Friday, December 27, 2013


THIS WINTER IS REALLY TESTING my patience. First it was snow, which made driving down my hill next to impossible. Then extreme, record-breaking low temperatures that was injurious to plants and caused prolonged automobile navigational challenges. And now it's incessant fog. Cold fog. Barely-above-freezing-fog. I don't mind a day or two of it but when it goes on and on, day after day, it gets depressing. Yes, I'm a total weather-whiner. 

You can see here, beyond the fence how the fog hovers, shrouding the landscape.

Since the beginning of the cold snap on December 6th, when we received 8 inches of snow, followed by a week of single-digit low temperatures, I've been keeping vigil on my plants. A few came indoors, a few received special covering but most were forced to fend for themselves and endure the elements. My initial assessment after things warmed up was that I was lucky, very little damage. 

I've been reading with keen interest Xera Plants, Inc. owner Paul Bonine's comments on Facebook. Paul lives and gardens in Portland and his nursery specializes in exotic plants that are relatively new to Pacific Northwest garden commerce and haven't been through the challenges of a severe winter. He is surprised at how well these plants have fared in both Portland and Eugene (100 miles south of Portland which had a record-breaking low of -9 degrees F one night).  

One of the points Paul made is that it takes awhile for cold damage to manifest. I believe he's right because at first many of my plants looked fine. However as time goes on I'm seeing foliage discoloration on some plants. 

Case in point: Feijoa sellowiana looked really nice immediately following the cold-snap.

Today's photo shows a little more discoloration in the foliage--a sign of cold damage.

The foliage from my Sweet Gum trees continues to litter the area...

Cotonaster lacteus looked slightly discolored then but look at it now. Yikes!

Probably the worst I've ever seen this plant in the 13 years I've had it.

Eucalyptus nicholli also looked just fine after the warm up. Now it is darker and more purplish.

I just hope if it does die back, the tree will come back from the roots.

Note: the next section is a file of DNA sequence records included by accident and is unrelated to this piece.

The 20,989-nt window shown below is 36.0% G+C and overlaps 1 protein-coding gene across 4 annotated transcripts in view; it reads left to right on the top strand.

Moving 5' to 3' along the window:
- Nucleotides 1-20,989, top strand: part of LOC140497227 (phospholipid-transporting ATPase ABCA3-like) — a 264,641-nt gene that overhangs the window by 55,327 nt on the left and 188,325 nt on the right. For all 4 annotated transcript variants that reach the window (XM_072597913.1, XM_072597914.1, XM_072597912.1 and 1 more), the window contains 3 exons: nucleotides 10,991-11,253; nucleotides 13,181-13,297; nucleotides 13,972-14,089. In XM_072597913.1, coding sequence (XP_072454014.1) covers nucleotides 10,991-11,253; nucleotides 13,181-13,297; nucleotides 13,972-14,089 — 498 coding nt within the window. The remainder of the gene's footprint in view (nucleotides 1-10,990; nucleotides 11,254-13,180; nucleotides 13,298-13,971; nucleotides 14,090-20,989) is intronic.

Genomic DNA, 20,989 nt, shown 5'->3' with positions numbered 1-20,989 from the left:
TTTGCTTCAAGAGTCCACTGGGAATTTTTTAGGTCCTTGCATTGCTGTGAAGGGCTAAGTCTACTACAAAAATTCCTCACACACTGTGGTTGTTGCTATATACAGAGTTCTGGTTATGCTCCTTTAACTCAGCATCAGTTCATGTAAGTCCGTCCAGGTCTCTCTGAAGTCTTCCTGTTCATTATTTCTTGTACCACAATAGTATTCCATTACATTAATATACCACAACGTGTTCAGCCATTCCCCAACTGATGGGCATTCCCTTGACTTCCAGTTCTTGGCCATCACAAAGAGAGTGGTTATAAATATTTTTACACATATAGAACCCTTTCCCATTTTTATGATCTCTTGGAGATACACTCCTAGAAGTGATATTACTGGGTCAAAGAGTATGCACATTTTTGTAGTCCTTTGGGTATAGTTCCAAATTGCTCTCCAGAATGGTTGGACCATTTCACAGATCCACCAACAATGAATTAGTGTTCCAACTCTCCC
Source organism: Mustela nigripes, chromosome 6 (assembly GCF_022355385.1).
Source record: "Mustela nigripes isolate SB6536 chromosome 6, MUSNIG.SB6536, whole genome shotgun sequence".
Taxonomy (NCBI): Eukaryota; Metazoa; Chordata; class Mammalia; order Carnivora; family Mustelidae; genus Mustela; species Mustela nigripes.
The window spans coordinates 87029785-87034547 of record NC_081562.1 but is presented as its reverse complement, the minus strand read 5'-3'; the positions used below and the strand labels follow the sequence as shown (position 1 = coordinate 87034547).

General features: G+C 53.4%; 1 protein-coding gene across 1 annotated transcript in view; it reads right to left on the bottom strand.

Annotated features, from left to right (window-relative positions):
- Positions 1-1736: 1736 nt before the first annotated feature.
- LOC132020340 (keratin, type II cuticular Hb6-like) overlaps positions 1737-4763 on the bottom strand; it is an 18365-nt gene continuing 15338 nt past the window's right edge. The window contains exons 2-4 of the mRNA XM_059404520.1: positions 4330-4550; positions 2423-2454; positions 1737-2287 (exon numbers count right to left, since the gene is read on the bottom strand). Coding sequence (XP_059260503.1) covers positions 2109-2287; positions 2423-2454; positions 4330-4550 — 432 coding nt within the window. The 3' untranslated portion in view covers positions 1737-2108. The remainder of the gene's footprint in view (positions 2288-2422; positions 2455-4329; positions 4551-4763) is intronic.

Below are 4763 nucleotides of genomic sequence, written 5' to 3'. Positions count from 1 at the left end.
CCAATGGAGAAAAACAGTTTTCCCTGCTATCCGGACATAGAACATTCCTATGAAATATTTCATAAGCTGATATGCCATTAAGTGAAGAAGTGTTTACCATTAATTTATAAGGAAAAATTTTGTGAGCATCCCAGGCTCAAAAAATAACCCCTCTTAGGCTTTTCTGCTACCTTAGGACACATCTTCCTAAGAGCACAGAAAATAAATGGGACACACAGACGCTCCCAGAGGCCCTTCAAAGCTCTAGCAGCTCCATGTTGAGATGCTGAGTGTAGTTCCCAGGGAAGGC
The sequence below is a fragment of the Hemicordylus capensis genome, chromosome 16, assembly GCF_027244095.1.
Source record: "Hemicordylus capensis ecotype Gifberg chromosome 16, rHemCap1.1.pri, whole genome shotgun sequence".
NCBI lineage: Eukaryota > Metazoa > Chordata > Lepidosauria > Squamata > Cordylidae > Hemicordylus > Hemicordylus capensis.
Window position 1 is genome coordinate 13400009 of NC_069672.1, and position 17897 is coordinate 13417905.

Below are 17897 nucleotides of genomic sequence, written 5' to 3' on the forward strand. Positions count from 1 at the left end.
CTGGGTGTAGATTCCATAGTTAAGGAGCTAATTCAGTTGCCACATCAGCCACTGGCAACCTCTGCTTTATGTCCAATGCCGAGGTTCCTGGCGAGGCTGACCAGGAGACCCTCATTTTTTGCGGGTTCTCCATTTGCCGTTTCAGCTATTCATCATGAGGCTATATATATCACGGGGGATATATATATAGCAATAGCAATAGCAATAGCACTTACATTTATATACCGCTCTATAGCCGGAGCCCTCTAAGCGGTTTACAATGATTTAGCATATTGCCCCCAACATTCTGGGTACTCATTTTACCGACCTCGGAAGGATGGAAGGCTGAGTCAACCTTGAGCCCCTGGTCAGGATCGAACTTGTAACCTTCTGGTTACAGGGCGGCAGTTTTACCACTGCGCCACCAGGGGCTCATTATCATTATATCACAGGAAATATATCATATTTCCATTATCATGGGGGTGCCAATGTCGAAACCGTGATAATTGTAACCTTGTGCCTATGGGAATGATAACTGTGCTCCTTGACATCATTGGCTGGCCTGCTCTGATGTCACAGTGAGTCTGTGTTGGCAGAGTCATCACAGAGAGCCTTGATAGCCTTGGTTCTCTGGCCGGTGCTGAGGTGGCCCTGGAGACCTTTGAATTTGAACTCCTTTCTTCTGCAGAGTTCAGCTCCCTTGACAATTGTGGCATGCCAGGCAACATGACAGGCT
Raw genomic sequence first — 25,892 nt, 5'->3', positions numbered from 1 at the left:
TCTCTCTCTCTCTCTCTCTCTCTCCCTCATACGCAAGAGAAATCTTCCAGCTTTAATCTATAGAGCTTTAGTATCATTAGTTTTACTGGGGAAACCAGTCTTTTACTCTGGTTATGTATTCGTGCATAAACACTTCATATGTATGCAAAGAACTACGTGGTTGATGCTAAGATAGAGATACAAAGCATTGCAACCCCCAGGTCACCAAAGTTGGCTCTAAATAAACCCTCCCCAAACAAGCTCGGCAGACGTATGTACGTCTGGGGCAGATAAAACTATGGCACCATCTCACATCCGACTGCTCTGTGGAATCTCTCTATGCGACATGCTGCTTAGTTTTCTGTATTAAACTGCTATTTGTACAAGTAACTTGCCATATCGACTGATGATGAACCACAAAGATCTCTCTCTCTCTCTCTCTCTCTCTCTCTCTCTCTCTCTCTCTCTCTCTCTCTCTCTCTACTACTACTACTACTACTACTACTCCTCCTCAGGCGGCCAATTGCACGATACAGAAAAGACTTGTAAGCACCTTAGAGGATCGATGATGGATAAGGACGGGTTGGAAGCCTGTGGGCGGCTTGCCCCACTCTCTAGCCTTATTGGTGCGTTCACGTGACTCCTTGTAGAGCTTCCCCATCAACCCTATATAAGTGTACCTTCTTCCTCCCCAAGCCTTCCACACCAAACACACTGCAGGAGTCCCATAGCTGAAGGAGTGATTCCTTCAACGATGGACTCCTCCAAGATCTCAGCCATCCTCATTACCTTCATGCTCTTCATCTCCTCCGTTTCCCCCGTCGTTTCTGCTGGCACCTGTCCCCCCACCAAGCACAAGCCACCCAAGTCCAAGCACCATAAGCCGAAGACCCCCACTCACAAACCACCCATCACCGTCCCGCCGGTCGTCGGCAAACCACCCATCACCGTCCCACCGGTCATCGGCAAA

Grevillea rosemarinfolia has also taken a turn towards the worse.

Daphne odora looks really bad. 

Fortunately the emerging buds look viable. 

Hebe 'Saphire' would be dead if I didn't have it planted so close to the house.

Same goes for Hebe 'Amy'

My evergreen blueberry, (Vaccinium corymbosum ‘Sunshine Blue’)
looks a lot worse now. Again, viable buds though. 

I can see Escallonia x exoniensis ‘Pink Princess’ from my
kitchen window. It's gotten progressively worse.

Usually the foliage is bright green. Now it's a gray-brown. 

On the bright side, Loropetalum looks okay.

Star Jasmine (Trachelospermum jasminoides) looks great.

Drimys in a pot, looks okay. It turned this reddish color last winter too.

My Fatsia japonica is 16 years old and weathered several inhospitable winters.

My 10 year old Pittosporum tobira ‘Wheeler’s Dwarf’ is completely unscathed. 
While waiting for my daughter to care for my friend Cate's kitties, I took a few photos of plants in her front yard. The cold damage is obvious and disheartening.

Rosemary looking sad.

I'm not sure if this is Euphorbia robbiae or an Azalea. 
I'm sure it's root-hardy and will recover but, like so many plants, it took a hit. 

The weather guy says the New Year is going to open exactly the way the old one closes, with fog. Oh joy. Okay, enough of my whining. To those of you who are dealing with really severe winter weather, I'm thinking of you. Spring, come quickly.


  1. Scott at Rhone Street Gardens has managed to make fog look beautiful but, more often than not, it strikes me as just a bit sinister. I'm sorry to hear that your plants took a hit with the brutal cold you've had up north. I hope they recover from the experience.

  2. I'm with you on the fog! On Christmas Day we flew north to Spokane. PDX was a foggy soup as was the Spokane airport (they warned us we might not be able to land and would return to Portland, thankfully we landed). But once we were up above the flog it was a beautiful sunny day. I promised myself I would hold that image in my mind for the month of January.

    And Grace I am sorry about your plants!